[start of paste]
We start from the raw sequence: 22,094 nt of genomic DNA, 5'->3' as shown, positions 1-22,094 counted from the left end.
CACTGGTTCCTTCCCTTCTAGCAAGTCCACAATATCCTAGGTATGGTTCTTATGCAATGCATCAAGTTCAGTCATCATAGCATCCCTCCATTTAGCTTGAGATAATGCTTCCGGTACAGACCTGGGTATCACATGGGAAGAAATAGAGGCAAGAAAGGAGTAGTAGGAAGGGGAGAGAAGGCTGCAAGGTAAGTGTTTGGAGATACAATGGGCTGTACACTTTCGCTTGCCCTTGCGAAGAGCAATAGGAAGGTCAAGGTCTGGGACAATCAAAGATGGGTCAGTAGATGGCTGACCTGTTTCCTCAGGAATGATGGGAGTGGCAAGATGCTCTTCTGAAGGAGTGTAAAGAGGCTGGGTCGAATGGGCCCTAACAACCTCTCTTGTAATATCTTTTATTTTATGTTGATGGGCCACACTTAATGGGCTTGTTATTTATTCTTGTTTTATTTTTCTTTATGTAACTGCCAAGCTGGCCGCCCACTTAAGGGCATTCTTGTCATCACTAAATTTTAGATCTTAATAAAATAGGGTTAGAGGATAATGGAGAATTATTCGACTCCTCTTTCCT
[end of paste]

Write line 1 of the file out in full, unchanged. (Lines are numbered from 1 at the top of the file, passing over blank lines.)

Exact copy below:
We start from the raw sequence: 22,094 nt of genomic DNA, 5'->3' as shown, positions 1-22,094 counted from the left end.